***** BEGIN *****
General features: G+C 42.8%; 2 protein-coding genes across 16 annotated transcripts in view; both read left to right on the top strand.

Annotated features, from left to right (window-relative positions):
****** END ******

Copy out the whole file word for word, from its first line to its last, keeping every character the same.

General features: G+C 42.8%; 2 protein-coding genes across 16 annotated transcripts in view; both read left to right on the top strand.

Annotated features, from left to right (window-relative positions):